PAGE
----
Even before the euro crisis, people were worried about Europe’s pension bomb.
State-funded pension obligations in 19 of the European Union nations were about five times higher than their combined gross debt, according to a study commissioned by the European Central Bank. The countries in the report compiled by the Research Center for Generational Contracts at Freiburg University in 2009 had almost 30 trillion euros ($39.3 trillion) of projected obligations to their existing populations.
...Stable or falling birthrates, plus rising life expectancies, are adding to pressures, with the proportion of economic output devoted to spending on retirement benefits projected to rise by a quarter to 14 percent by 2060, according to the ECB report.
Europe has the highest proportion of people aged over 60 of any region in the world, and that is forecast to rise to almost 35 percent by 2050 from 22 percent in 2009, according to a report from the United Nations. That compares with a global estimate of 22 percent by 2050, up from 11 percent in 2009.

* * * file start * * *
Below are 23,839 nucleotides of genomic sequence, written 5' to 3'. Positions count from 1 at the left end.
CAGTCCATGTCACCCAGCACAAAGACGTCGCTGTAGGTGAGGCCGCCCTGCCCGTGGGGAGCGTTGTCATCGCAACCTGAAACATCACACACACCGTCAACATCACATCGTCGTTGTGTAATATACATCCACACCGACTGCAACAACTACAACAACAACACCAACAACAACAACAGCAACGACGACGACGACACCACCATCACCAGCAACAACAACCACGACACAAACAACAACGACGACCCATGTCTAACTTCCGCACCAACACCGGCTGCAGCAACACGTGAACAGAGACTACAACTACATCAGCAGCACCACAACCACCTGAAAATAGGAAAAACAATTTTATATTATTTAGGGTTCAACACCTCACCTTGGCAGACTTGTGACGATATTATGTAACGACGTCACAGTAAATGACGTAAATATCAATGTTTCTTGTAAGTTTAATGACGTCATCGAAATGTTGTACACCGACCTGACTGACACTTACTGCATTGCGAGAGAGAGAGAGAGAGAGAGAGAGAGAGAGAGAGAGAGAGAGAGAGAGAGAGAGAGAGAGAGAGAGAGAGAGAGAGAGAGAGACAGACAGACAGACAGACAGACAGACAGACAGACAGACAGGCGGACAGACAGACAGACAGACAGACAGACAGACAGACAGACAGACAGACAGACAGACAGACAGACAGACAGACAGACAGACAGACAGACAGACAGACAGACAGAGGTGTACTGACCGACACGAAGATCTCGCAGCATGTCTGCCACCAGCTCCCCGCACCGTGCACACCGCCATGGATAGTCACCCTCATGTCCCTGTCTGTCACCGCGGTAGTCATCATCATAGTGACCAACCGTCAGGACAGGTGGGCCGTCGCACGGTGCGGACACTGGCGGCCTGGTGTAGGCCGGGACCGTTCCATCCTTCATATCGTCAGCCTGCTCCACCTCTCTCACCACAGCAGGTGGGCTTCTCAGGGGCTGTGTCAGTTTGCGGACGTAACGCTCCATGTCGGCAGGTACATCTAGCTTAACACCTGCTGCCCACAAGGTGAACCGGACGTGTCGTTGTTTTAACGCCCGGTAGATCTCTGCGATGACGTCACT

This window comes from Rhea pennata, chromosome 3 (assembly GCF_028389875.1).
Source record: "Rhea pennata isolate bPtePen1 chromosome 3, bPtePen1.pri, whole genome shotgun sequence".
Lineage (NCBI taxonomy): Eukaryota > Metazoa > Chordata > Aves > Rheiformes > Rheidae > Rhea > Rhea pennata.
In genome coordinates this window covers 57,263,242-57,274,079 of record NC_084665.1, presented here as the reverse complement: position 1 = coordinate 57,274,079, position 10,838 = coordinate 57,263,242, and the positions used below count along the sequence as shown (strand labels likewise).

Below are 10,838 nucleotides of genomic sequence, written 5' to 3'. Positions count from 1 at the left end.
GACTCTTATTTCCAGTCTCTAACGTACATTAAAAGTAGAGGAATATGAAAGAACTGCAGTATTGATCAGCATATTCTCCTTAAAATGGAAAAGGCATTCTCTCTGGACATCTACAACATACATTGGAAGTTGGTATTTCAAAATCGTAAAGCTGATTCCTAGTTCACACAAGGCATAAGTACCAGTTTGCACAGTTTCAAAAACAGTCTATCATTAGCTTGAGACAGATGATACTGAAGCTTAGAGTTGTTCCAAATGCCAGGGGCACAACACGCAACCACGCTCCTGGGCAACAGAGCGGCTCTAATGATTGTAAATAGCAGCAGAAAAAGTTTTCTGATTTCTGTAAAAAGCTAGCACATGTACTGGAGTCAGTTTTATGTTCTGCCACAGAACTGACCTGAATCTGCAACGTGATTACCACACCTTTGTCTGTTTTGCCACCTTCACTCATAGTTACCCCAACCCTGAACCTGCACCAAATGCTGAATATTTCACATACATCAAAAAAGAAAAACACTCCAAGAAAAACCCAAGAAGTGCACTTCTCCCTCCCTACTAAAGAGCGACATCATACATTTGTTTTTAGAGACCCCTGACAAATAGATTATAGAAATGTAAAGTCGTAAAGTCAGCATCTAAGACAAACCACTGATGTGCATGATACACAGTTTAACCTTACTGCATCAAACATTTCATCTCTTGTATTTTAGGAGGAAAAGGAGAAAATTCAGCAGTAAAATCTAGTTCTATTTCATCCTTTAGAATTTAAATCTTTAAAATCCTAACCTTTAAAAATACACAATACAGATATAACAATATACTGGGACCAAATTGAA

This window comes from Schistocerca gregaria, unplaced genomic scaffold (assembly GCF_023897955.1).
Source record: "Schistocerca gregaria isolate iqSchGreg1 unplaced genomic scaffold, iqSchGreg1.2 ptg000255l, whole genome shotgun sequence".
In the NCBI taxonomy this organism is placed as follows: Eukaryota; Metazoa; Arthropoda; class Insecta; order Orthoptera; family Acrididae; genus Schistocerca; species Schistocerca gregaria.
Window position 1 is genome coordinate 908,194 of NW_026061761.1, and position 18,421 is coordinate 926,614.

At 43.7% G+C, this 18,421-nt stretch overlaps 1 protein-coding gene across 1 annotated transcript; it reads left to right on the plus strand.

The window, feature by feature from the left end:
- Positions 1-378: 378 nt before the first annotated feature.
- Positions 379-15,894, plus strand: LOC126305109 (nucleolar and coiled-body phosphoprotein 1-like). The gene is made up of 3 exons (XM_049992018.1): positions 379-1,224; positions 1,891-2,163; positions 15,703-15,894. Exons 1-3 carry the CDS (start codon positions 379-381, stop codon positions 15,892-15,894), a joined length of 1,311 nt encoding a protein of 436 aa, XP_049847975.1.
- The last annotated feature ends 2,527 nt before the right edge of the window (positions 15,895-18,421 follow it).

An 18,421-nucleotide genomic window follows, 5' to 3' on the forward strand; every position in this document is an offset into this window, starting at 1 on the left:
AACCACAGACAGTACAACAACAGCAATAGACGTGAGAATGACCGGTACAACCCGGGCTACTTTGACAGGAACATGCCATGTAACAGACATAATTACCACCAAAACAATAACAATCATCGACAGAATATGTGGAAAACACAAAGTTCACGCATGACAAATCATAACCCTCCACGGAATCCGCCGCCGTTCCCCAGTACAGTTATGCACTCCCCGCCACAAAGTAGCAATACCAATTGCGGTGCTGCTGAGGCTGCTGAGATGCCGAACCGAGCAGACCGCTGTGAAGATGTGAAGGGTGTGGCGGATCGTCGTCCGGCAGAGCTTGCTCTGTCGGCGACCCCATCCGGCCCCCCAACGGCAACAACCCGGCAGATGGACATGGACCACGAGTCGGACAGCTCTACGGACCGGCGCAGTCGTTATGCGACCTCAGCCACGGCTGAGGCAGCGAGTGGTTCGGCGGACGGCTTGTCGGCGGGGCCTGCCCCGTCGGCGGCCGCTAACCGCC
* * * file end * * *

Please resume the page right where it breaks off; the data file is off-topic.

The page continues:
...In so-called developed countries, the average lifespan will reach almost 83 by 2050, up from about 75 in 2009, the UN said.
...State pension obligations in France and Germany are three times the size of their economies, according to data compiled by Mercer.
Shedlock concludes: "The punchline to this economic disaster came in the middle of the article: 'Pension managers and governments are relying on economic growth to safeguard the promises they make.'"
Suffice it to say that Europe will be lucky to average any growth -- even one percent -- over the next five years given its imminent set of cascading defaults.
And, not to belabor the point, but this should serve as yet another alarm klaxon for any American concerned with the future of this Republic. That, of course, leaves out liberals, progressives and the rest of the Democrat Party, which appears bent on national suicide.
Image: Business Insider.